Reynold B. Johnson

Alumnus's Invention Put Pencil to Paper

By Chris Coughlan-Smith, originally printed in the May-June, 1999, issue of Minnesota magazine.


As the school years final set of exams approaches, millions of students are preparing to attack the universal multiple-choice bubble test with sharpened number 2 pencils.  How the tests work and why the number 2 pencil is best are not questions foremost in the minds of finals-stressed University of Minnesota students. But one of their predecessors knew the answers to those questions even before the tests existed. Reynold B. Johnson ('29) invented the test-scoring method.

Johnson was a high-school science teacher in Michigan in the early 1930s when he came up with the method and machinery to score tests electronically. Johnson had learned the electrical properties of pencils when, as boys, he and his brother used to rub soft lead pencils over automobile spark plugs, temporarily shorting out the engines. Their favorite targets, he recalled in 1997 when on campus to receive an award, were the Model-Ts owned by their older sisters "gentlemen callers." Johnson's test-scoring machine proved so ingenious and valuable that IBM bought it and hired him.

"The classroom of the future will be as different from today's as the computer center is different from the accounting room with its high stools of a few decades ago."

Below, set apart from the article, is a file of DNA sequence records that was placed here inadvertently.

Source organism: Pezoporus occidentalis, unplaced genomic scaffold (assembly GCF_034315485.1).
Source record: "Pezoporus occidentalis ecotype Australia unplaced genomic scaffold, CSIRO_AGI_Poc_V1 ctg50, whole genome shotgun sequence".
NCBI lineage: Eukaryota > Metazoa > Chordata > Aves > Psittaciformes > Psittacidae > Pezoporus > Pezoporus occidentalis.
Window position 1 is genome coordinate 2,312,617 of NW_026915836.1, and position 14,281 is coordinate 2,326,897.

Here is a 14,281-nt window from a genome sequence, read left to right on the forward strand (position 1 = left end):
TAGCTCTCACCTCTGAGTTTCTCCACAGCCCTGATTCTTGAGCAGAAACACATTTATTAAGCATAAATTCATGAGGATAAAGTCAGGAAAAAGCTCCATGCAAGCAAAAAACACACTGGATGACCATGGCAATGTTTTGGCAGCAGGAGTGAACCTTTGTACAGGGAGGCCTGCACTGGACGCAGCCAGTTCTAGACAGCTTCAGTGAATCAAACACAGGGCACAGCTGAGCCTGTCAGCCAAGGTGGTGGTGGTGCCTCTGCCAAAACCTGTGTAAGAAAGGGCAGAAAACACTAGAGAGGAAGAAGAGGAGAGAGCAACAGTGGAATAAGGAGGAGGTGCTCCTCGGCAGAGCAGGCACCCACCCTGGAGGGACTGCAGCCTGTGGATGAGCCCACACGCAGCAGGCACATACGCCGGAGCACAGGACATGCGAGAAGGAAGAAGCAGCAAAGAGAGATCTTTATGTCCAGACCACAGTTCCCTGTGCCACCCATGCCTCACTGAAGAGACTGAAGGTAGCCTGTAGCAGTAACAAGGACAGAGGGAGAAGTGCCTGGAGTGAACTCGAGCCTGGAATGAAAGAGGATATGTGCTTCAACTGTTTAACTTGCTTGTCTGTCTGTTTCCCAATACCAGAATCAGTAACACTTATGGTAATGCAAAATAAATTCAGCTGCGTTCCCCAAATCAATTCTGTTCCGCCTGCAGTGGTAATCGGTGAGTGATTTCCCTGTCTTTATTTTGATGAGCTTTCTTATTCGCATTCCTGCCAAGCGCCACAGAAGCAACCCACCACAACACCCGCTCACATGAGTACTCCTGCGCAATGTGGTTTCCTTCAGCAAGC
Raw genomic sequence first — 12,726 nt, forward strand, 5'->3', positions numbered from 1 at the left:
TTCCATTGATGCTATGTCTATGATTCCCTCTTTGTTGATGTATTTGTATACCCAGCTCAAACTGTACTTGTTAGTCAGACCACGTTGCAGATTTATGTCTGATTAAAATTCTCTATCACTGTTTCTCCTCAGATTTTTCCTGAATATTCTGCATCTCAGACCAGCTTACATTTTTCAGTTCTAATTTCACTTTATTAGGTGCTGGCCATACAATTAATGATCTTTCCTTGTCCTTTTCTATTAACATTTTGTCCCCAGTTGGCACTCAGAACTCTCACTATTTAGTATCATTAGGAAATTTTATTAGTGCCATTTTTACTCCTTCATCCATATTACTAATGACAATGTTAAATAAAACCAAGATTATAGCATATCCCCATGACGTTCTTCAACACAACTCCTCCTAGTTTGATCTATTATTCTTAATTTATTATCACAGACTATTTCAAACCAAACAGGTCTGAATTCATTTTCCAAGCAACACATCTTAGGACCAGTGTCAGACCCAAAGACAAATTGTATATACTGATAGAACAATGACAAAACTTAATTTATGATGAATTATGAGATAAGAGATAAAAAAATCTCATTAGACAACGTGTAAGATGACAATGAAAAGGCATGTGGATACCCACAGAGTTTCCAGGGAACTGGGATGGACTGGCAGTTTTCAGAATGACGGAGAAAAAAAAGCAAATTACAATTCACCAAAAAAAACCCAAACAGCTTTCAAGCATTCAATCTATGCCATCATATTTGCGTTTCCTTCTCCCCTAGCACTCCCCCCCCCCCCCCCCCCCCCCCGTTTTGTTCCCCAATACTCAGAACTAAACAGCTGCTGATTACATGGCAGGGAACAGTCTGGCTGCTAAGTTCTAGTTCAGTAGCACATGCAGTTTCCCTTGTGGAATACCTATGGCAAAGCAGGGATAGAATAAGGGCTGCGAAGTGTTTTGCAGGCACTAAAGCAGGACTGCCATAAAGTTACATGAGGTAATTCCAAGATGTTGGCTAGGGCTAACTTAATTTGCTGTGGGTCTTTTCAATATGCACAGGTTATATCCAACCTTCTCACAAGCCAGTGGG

While at IBM, Johnson developed so many new machines and methods that he eventually held more than 90 patents when he died in September 1998. His most important invention may have been the Random Access Method of Accounting Control, which made the leap from storing data on punch cards to magnetic storage on disks and earned him the reputation of  father of the computer disk drive.

His other inventions include a kind of videotape that Sony still uses and children's Talk to Me Books, an idea purchased by Fisher-Price. He received the National Medal of Technology from President Ronald Reagan in 1986.

Students may not care how bubble-tests work, but instructors with just a few days to review tests and turn in grades are glad a University alumnus once figured it out.